"It'll have a significant impact on our financial ability going forward, and not just for us, I think right across, from the growers mainly, retailers will be affected and there will be many employees.

"We've got people here whose whole family relies on them."

The maximum penalty for contaminating food in New Zealand is ten years' imprisonment.

By Katie Scotcher


Strawberry grower Boman
Strawberry grower Boman. Source: rnz.co.nz


All Blacks legend Richie McCaw shares his top tips for success with young leaders

There's no question that plenty of kids look up to Richie McCaw and dream of the kind of success he's had.

So, you can imagine how stoked 800 odd secondary students were today when the man himself shared his own leadership lessons at the Kids with Character Empower Me Leadership seminar in Auckland.

TVNZ1's Seven Sharp asked him what his top tips were for kids.

Tip 1:

"The first one that I really live by is that you can't go past hard work, if you think it's going to be easy, if you achieve it when it's easy you're probably not going to get the satisfaction of what it's all about."

Tip 2:

"Attention to detail, understanding of what it takes as not everyone knows, asking for advice or asking for help from people around you who can see things from a different way."

Tip 3:

"You got to have that drive. It's not someone telling you that you've got to work hard, you've got to really want to do it yourself and I think the people who have that are the most successful."

All advice that will help McCaw in perhaps his biggest challenge of all, becoming a dad.

McCaw spoke at the Character Empower Me Leadership seminar in Auckland. Source: Seven Sharp



More than 200 people report adverse reactions to recently-funded antidepressant

Concern is mounting over a recently funded antidepressant, with a growing number of patients reporting life-threatening side-effects. 

Pharmac's switch to funding Enlafax a year ago saves the drug buying agency $5.4 million a year. 

It expected around 1 per cent of the 45,000 patients taking it could experience adverse reactions because of the brand switch. That's about 450 people. 

While complaints now stand at over 240 and climbing, support groups say the number of people suffering is far higher.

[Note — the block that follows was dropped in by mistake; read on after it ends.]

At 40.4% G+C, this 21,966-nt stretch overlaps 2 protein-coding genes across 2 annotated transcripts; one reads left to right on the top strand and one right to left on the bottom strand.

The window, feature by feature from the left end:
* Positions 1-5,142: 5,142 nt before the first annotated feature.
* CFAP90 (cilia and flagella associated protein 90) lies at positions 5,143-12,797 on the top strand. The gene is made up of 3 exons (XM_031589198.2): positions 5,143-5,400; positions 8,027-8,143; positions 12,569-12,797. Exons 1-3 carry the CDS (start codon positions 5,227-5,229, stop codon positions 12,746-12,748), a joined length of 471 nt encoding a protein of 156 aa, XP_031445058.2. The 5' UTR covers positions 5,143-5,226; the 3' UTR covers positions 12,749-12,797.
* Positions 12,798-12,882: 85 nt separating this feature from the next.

In a small Bay of Plenty town, one highly experienced GP, Dr Christine Williams, is grappling with the problem.  

"I've seen people that had gambling addictions return to gambling and lose their jobs. I've seen marriages break down," Dr Williams told 1 NEWS. 

She says this patent behaviour is all linked to the generic antidepressant Enlafax.

"With this particular group of patients I don't have any that are responding to it, not one." 

The symptoms of 12 patients are similar to those experienced hundreds of kilometres away by Amy in Marlborough.

"Within two weeks of starting Enlafax I was having nightmares and feeling depressed, thoughts of self harm and suicide," Amy said. 

Medsafe is standing by its decision to approve the drug which saw Effexor-XR replaced with the cheaper generic brand Enlafax.

It says the brand switch complies with international best practice and that tests show Enlafax has the same benefits and risks as Effexor-XR. 

"They don't switch to a generic without adequate research and investigation," Dr Jan White of the NZMA GP Council said. 

Dr White says she has seen no problems from Enlafax at her busy city practice. 

But complaints about Enlafax are piling up. The agency monitoring adverse reactions to drugs has now received more than 240 complaints, many identifying side-effects like severe depression and suicidal thoughts.  

And a Facebook page set up by patients with adverse reactions claims to have logged 450 negative responses to Enlafax. 

They're experiences like those of Amy who says her GP wanted to increase her dose when she became unwell.

The mother of two only learnt about negative side-effects in a 1 NEWS report three weeks ago. 

"I'm not sure if I would be here right now if I had waited and stayed on it," Amy said.

Dr Williams said: "I'm sure it's the tip of the iceberg."

And with the prospect of more vulnerable lives unravelling, Dr Williams says it's vital the previous brand Effexor-XR remains available. 

Where to get help:

Need to Talk? Free call or text 1737 any time to speak to a trained counsellor, for any reason.
Lifeline: 0800 543 354
Suicide Crisis Helpline: 0508 828 865 / 0508 TAUTOKO (24/7). This is a service for people who may be thinking about suicide, or those who are concerned about family or friends.
Depression Helpline: 0800 111 757 (24/7)
Samaritans: 0800 726 666 (24/7)
Youthline: 0800 376 633 (24/7) or free text 234 (8am-12am), or email talk@youthline.co.nz
What's Up: online chat (7pm-10pm) or 0800 WHATSUP / 0800 9428 787 children's helpline (1pm-10pm weekdays, 3pm-10pm weekends)
Kidsline (ages 5-18): 0800 543 754 (24/7)
Rural Support Trust Helpline: 0800 787 254
Healthline: 0800 611 116
Rainbow Youth: (09) 376 4155
If it is an emergency and you feel like you or someone else is at risk, call 111.

Pharmac’s switch to Enlafax one year ago saves the drug buying agency $5.4million per year. Source: 1 NEWS

Mackenzie District pleading for financial help to cope with influx of tourists

One of the country's most picturesque tourist destinations is pleading for financial help to cope with a massive influx of visitors.

The Mackenzie District Council has applied for a grant from the provincial growth fund to pay for a feasibility study in Tekapo.

The stunning views see 4000 people visit Tekapo every day.

Its popularity has led to rapid expansion, with five hotels seeking consent to build and new subdivisions filling up fast.

"With the problems that Queenstown has had, we think we've got a lot to learn," Mackenzie District Mayor Graham Smith told 1 NEWS.

The council's applied for $800,000 from the Provincial Growth Fund to help with future planning.

It’s applied for a grant from the Provincial Growth Fund. Source: 1 NEWS